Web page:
to illustrate 3 clinical cases in which removal of fractured instruments was attempted by adaptation of the ultrasonic technique described by Ruddle.
•An ultrasonic technique using CPR tips combined with the creation of a “staging platform” using Gates Glidden instruments and the use of the dental operating microscope was consistently successful at removing fractured rotary nickel-titanium instruments from narrow, curved root canals when some part of the fractured instrument segment was located in the straight portion of the canal.
•When the fractured instrument segment was located entirely around the curve, care must be taken because the success rate is significantly decreased and major canal damage may ensue.
A 44-yr-old female was referred to the Endodontic Unit, for the orthograde endodontic retreatment of #16. the tooth was asymptomatic with the radiograph showing root-filling material in only the distobuccal canal. during retreatment procedure, 2.5 mm of the ProFile 25/.04 fractured at the curve in the apical third of the mesiobuccal canal. A check radiograph and magnification with the microscope showed the instrument segment was at the curve. by applying the technique (staging platform and use of ultrasonic tip), the fractured instrument could be successfully removed and the canals preparations and obturation was completed. At 12-month recall, the tooth was asymptomatic and showed no evidence of periapical pathosis.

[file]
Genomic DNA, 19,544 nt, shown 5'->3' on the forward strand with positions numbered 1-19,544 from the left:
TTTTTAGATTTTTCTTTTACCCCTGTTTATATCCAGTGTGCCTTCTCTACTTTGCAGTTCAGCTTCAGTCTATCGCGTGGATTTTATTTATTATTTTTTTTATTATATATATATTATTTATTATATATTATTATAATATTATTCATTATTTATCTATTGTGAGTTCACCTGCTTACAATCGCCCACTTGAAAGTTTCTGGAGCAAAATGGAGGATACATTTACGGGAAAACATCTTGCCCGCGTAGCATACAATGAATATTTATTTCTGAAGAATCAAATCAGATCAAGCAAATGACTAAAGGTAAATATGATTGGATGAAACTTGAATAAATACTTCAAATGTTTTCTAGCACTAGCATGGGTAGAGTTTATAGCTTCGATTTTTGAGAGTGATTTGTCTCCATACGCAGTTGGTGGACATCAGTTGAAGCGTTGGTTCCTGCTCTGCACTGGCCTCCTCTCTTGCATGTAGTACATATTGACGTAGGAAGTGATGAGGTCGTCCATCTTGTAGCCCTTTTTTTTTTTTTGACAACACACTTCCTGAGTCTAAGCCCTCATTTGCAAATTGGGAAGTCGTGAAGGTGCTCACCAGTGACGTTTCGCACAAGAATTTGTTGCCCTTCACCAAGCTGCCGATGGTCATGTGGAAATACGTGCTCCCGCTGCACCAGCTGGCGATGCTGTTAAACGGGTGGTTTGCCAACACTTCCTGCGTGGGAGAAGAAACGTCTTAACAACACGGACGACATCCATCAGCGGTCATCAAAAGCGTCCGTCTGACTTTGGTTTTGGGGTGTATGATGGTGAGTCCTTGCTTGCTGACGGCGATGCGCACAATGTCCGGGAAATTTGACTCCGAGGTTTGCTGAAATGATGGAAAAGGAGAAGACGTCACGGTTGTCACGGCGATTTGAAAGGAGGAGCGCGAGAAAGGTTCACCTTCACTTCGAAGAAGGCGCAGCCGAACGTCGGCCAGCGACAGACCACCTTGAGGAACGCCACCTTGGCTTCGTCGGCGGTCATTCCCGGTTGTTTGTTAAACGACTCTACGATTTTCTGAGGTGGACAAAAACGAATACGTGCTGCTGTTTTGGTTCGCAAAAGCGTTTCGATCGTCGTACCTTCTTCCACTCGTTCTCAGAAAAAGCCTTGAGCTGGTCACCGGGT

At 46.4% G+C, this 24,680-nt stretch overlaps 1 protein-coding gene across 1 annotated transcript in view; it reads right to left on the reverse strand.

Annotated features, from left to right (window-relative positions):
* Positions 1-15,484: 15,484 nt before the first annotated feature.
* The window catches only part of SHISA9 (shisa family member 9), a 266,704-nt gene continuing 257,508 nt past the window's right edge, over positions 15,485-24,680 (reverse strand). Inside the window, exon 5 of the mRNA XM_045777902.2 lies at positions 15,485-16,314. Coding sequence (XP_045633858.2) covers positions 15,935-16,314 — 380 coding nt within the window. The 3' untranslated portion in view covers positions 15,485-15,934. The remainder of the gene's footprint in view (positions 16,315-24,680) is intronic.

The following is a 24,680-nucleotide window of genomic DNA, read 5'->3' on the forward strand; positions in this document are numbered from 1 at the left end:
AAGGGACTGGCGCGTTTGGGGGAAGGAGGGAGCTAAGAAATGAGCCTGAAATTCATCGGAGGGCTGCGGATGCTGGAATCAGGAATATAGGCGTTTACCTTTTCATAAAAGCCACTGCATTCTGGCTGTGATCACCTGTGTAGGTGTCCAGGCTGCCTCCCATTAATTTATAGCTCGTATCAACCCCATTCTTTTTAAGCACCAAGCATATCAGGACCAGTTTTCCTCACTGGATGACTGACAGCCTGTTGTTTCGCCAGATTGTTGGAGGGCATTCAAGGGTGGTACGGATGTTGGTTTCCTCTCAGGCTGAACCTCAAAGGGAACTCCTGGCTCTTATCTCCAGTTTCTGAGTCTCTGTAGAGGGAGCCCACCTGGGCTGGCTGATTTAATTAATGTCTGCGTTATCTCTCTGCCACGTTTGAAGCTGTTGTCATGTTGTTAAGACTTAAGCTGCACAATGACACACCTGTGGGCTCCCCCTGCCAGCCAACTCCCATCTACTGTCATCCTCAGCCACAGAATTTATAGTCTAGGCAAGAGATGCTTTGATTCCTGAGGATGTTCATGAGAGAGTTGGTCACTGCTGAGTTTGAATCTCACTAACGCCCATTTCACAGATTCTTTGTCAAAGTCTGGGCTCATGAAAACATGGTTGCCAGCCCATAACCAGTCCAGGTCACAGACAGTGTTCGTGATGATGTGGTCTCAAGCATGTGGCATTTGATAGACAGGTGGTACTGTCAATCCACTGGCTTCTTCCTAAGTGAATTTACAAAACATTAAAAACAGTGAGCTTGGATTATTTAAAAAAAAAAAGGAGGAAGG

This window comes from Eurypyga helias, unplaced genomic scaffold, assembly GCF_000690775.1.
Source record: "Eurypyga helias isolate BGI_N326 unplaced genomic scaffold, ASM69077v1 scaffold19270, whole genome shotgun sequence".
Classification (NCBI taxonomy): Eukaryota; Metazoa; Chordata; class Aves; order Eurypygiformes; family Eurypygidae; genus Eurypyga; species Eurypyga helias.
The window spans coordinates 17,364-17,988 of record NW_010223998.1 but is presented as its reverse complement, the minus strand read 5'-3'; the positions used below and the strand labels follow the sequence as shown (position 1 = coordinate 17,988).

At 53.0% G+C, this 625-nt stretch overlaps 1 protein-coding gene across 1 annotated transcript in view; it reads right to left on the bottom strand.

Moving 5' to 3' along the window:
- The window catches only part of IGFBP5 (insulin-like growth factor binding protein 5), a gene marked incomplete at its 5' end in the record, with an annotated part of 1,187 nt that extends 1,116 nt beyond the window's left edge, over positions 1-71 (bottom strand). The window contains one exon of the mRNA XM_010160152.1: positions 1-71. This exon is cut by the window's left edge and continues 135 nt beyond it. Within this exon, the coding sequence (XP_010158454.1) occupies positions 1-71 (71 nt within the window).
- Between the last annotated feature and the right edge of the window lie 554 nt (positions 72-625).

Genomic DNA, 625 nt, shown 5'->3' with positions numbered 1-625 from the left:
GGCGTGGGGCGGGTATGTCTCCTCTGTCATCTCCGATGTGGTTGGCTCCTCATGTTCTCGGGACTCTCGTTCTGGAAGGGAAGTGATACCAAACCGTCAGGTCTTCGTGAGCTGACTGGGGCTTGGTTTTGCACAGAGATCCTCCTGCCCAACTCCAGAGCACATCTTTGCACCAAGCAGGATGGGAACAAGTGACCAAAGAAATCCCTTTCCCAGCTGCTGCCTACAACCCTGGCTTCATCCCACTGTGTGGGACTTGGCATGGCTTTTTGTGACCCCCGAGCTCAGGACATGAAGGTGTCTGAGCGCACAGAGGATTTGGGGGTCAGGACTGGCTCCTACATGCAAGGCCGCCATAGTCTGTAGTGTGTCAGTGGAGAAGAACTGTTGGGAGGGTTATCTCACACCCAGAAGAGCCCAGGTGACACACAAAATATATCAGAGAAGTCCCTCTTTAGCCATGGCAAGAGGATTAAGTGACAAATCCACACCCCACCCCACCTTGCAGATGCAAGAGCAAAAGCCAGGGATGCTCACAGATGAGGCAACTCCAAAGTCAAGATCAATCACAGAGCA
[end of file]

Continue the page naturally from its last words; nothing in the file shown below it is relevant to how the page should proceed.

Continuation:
A 54-yr-old male presented for the removal of a fractured instrument and continuation of endodontic treatment of #36. The radiograph showed a 2.5-mm segment of a (30/.06) ProFile orifice shaper at mid-root level in the mesiolingual canal. This tooth was asymptomatic with radiolucencies evident at the mesial and distal root apices. The fractured instrument segment could be seen with the microscope. The fractured segment was removed using the same technique and RCT completed.
A 26-yr-old female was referred for endodontic treatment of #36. This tooth presented with a buccal draining sinus and radiographically showed extensive apical external inflammatory root resorption. A ProFile 30/.04 instrument fragment, approximately 3.5 mm in length, was lodged in the apical third of the mesiolingual canal. the instruments could not be directly visualized under the microscope and its removal attempt was unsuccessful. instrumentation was done up to the instrument level and the tooth was dressed with Pulpdent® paste for 3 months. At 3-month follow up, the buccal sinus had healed and some radiographic resolution of the periapical radiolucencies was noted. the tooth was then obturated